New Jersey's tourism industry generated a record-high of more than $40 billion in overall related demand last year, representing a 1.3 percent increase from 2012, Lt. Gov. Kim Guadagno announced Thursday.
The state also saw a 5.9 percent increase in visitors from 2012, welcoming 87.2 million across 2013.
"Today's numbers reaffirm the incredible resilience shown by New Jersey's tourism industry and the commitment of our visitors, who continue to demonstrate their support by vacationing at our great tourist destinations after Sandy," Guadagno said Thursday at a tourism conference in Atlantic City. "The performance of our tourism industry is integral to the overall health of our state's economy. To achieve this record progress is so encouraging for the future as New Jersey is well-positioned to build on this success entering the important spring and summer months."
Guadagno noted that for the third straight year, the state has also seen growth in tourism employment, accounting for just over 320,000 directly-related jobs in 2013. Adding indirectly-related tourism jobs to the mix, the number totals more than 500,000, making up roughly 10 percent of all of New Jersey's jobs.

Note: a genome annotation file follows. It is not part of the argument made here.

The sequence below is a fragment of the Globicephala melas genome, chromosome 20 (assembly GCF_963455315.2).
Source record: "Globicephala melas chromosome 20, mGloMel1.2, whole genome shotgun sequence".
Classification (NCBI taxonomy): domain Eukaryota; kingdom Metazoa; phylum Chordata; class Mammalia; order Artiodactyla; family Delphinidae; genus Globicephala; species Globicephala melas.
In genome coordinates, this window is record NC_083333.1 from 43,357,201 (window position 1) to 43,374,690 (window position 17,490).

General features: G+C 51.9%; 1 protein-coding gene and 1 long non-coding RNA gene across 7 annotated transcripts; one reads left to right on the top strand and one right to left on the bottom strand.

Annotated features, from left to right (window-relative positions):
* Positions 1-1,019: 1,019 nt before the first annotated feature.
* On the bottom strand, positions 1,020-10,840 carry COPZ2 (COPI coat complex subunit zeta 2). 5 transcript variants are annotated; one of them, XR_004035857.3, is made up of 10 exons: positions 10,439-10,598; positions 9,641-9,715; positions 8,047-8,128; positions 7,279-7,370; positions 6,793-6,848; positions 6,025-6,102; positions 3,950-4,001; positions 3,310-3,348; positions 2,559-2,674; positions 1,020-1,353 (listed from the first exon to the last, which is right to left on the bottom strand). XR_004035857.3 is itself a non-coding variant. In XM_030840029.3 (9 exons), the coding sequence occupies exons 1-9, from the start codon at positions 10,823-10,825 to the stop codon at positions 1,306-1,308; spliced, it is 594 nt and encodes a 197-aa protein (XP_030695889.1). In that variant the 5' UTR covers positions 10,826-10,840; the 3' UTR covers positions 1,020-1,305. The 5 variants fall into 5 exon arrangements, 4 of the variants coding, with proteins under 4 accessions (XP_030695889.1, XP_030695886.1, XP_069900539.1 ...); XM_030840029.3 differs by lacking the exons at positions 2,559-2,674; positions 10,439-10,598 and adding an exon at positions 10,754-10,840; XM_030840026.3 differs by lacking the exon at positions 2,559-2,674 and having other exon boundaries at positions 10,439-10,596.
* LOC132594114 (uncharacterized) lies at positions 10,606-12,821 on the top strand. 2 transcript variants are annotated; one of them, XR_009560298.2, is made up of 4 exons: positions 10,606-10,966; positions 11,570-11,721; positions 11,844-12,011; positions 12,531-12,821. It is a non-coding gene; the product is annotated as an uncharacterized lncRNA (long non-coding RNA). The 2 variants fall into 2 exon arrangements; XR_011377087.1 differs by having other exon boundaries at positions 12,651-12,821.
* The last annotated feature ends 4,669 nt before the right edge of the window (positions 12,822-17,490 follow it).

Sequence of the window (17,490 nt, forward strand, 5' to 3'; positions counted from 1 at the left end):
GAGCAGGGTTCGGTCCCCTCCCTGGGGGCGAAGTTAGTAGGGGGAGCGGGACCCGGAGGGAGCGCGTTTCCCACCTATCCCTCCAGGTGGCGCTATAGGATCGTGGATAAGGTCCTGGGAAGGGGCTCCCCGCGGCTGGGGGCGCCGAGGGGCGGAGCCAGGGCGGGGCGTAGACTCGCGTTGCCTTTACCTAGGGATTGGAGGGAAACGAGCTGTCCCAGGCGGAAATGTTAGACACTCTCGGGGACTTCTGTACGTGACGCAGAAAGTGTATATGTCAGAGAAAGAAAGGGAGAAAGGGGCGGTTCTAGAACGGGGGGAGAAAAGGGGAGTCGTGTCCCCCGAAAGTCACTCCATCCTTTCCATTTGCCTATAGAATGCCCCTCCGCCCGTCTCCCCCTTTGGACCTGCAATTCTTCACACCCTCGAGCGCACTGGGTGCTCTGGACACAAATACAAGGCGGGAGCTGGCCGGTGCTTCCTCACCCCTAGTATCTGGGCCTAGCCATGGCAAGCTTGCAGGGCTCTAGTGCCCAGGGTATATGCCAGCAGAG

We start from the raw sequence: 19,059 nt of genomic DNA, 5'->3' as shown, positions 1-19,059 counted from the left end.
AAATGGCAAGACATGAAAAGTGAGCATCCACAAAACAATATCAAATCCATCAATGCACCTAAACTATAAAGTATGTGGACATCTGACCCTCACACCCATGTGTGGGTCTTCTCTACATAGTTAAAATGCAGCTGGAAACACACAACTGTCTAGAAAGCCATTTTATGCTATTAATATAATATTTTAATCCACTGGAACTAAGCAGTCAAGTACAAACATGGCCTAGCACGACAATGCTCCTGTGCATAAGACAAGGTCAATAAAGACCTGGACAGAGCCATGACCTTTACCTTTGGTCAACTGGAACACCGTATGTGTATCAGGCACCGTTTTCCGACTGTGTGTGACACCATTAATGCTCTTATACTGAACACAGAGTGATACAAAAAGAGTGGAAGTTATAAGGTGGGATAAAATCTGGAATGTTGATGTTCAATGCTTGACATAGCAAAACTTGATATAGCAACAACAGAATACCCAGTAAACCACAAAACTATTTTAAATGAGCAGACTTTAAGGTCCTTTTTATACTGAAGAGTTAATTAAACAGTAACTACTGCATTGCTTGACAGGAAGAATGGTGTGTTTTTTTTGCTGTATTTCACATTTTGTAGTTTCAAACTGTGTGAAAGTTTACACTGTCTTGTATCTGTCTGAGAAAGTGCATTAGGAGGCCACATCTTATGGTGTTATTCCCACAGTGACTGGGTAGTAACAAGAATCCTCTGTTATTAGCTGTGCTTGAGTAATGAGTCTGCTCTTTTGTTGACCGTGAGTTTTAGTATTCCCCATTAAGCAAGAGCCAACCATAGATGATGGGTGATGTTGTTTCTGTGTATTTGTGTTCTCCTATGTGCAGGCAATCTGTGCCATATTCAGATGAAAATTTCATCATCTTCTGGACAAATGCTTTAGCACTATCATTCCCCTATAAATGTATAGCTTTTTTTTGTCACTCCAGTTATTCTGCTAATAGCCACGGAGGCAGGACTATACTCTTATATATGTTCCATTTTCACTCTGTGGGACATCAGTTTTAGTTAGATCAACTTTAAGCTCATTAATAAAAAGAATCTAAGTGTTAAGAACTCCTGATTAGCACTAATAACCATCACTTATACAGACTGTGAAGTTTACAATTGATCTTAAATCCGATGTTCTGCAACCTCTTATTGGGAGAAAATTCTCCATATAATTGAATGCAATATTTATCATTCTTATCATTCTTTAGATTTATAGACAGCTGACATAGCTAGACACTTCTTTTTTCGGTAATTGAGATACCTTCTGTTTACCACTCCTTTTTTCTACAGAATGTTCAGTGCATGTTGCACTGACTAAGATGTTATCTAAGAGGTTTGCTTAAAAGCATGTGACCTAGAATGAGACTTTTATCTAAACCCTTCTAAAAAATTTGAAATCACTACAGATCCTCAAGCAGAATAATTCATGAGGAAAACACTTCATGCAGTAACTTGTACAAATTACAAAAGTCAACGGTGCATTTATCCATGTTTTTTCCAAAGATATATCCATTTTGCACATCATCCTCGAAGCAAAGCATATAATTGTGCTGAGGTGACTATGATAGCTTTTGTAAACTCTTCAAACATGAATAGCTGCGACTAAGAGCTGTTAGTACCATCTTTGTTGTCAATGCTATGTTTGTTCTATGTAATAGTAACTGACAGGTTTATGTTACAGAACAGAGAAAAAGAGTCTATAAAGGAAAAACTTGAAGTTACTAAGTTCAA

"The impact that visitor spending has on creating jobs and essential tax revenue for so many communities statewide cannot be overstated," Guadagno said. "We look forward to further assisting more tourism-related businesses grow and in doing so, continue to promote the diversity of venues and destinations available to all visitors."
The state has already launched its new "Going Strong" ad campaign in an effort to continue to drive tourism numbers.
Last year's "Stronger than the Storm" tourism ad campaign, anchored by a commercial featuring Gov. Chris Christie and his family, has been heavily criticized by some who question the appropriateness of the governor appearing in taxpayer-funded ads during an election year and others who claim the process for awarding the contract was tainted.
At a town hall Thursday in Flemington, Christie said he's making "no apologies" for the ad campaign as the newly released numbers indicate its success.
"It was effective," Christie said. "It worked."
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